BASSIST CHRISTIAN McBride is a master of both the acoustic and the electric, and if you meld those two words hard enough, you kinda come up with . . . eclectic! The word's dictionary definition is "selecting from various systems, doctrines, sources," and that's exactly what the acclaimed young bassist has been doing for the majority of his 31 years, a process he continues to refine on the new Christian McBride Band album, "Vertical Vision." It's a bracing brew of acoustic and electric instrumentation, straight-ahead and fusion jazz, irresistible swing and irrepressible funk.

For McBride, it's all about range and possibilities.

"I've always strived for that diversity factor," McBride explains. "Unfortunately, we're in a time now where that's not really a good thing for radio stations and record companies. They like the music to be in a really predictable box so they can market it more easily."

McBride has never made that easy.

After all, he first came to prominence at the end of the '80s playing straight-ahead jazz on acoustic upright bass. That was the era when a pack of Young Lions -- Wynton Marsalis, Joshua Redman, Roy Hargrove, Nicholas Payton, Terence Blanchard, Cyrus Chestnut, James Carter and others -- helped revive the public profile, and financial health, of the jazz genre from a foundation of classic bebop and hard-bop styles. Like his peers, McBride was anointed a torchbearer for traditionalism. In 1992, Rolling Stone named him "Hot Jazz Artist of the Year." He was 20 years old.

Unlike his peers, who rushed out albums, McBride bided his time, acquired experience and found himself blessed to be mentored by many masters, including Ray Brown, who invited the youngster to join him and John Clayton in SuperBass. On "Gettin' to It," his 1994 debut as a leader, McBride recorded "Splanky" with Brown and the equally venerable Milt Hinton, resulting in a three-bass hit that was testimony to timeless invention.

But it wasn't long before McBride started testing die-hard jazz traditionalists. First up was 1998's "A Family Affair," which combined straight-ahead jazz and jazz versions of old-school funk and R&B tunes and featured McBride's electric bass on half the tracks. Two years later came "Sci-Fi," featuring further electronics and jazz interpretations of rock standards such as Steely Dan's "Aja" and the Police's "Walking on the Moon."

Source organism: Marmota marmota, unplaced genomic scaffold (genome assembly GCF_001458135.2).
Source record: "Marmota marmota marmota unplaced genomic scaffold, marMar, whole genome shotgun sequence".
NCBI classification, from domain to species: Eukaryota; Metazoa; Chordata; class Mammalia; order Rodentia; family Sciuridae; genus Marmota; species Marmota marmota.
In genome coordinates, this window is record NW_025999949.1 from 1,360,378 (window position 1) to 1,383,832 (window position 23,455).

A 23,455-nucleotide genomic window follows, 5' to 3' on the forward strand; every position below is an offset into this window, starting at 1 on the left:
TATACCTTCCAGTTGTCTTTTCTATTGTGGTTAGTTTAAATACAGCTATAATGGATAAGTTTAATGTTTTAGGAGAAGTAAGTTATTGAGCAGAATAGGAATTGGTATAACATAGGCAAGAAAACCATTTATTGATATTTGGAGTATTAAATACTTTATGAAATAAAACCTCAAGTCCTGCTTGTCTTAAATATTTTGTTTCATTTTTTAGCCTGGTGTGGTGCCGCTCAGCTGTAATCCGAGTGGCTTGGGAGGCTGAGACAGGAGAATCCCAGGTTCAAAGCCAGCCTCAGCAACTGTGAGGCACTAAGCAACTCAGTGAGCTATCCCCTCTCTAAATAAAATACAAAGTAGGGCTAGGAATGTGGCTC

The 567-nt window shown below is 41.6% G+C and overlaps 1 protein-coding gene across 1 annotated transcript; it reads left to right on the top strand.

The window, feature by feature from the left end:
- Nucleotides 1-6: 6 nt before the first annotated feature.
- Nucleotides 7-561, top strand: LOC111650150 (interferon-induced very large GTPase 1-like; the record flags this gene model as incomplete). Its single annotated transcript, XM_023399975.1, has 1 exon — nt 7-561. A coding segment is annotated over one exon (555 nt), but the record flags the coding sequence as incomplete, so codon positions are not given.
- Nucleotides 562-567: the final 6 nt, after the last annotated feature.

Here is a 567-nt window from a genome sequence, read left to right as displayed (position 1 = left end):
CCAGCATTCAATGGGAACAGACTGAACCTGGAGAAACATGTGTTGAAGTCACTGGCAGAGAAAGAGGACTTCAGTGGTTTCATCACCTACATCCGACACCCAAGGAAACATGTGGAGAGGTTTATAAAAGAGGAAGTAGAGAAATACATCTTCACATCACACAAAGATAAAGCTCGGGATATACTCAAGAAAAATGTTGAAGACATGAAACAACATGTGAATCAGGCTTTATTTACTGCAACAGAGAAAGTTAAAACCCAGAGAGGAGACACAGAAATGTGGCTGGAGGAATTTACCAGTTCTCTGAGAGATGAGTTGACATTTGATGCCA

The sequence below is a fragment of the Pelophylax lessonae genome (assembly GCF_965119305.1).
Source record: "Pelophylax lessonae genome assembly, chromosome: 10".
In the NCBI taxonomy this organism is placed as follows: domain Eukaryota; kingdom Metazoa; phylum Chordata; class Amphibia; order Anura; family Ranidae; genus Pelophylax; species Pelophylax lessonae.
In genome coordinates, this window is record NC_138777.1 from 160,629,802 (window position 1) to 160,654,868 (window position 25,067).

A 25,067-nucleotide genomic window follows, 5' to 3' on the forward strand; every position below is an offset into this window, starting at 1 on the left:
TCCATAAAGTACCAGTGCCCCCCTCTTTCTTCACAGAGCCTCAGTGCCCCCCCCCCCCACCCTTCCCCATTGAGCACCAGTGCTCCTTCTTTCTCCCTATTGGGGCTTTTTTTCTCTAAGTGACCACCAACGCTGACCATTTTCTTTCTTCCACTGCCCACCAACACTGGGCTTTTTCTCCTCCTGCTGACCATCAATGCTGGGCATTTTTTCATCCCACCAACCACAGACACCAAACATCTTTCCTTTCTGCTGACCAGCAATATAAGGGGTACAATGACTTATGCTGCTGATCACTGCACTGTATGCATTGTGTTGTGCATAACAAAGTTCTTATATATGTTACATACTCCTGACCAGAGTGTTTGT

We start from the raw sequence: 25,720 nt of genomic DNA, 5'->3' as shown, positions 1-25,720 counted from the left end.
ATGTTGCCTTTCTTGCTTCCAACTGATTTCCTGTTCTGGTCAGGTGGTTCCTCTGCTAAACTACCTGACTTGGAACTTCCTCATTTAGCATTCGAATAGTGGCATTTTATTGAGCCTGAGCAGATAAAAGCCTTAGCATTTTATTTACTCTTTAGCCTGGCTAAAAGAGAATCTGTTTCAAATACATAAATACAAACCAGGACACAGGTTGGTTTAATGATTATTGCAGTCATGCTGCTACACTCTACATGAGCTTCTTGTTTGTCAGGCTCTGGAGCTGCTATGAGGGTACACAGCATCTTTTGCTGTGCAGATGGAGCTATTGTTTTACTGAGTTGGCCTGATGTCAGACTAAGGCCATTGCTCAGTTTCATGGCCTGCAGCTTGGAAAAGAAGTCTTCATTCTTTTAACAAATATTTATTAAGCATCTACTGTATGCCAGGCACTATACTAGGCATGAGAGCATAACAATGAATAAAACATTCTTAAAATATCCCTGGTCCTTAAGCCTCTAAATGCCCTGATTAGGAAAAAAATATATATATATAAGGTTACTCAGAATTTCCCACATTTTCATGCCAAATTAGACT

Which is why McBride sees "Vertical Vision" as linear development -- not radical revisionism -- and his most focused band project yet.

"For those who've kept track of the previous band CDs I've done, hopefully they'll be able to hear that this is the most special band I've ever had," he says. "This is the first band I've had where everybody in the band likes to do everything just as much as I do, and is as comfortable getting involved with different styles as I am. No idea is too weird for these guys. They're just as crazy as I am and I love that!"

Those weird and crazy guys include saxophonist Ron Blake, drummer Terreon Gully, guitarist David Gilmore, percussionist Daniel Sadownick and Geoff Keezer, a wiz on acoustic piano, Rhodes electric and Moog synthesizer and for many years McBride's ablest foil. With this lineup, the Christian McBride Band is likely to earn comparisons to such fusion pioneers as Weather Report, Return to Forever and Bitches Brew-era Miles Davis as well as various British prog-rockers: McBride has described the album's expansive jazz-rock opener, "Technicolor Nightmare," as "Miles meets Yes."

According to McBride, the album "wasn't really built around a musical concept, but more around the energy of the band." And its versatility, of course. For instance, McBride is as comfortable treating his upright bass with distortion, delay and wah-wah effects as he is "walking" it in the more traditional manner, and he switches up effortlessly between acoustic and electric both in the studio and onstage.

If you want to identify the roots of McBride's eclecticism, look no further than his hometown of Philadelphia, home of the fabled Philadelphia Orchestra, beloved Philadelphia International Records and numerous jazz luminaries. "The culture of that city is so potent, with the classical legacy, the jazz legacy, the R&B legacy," McBride points out. "It has a little of everything and each style of music is really deep in that city."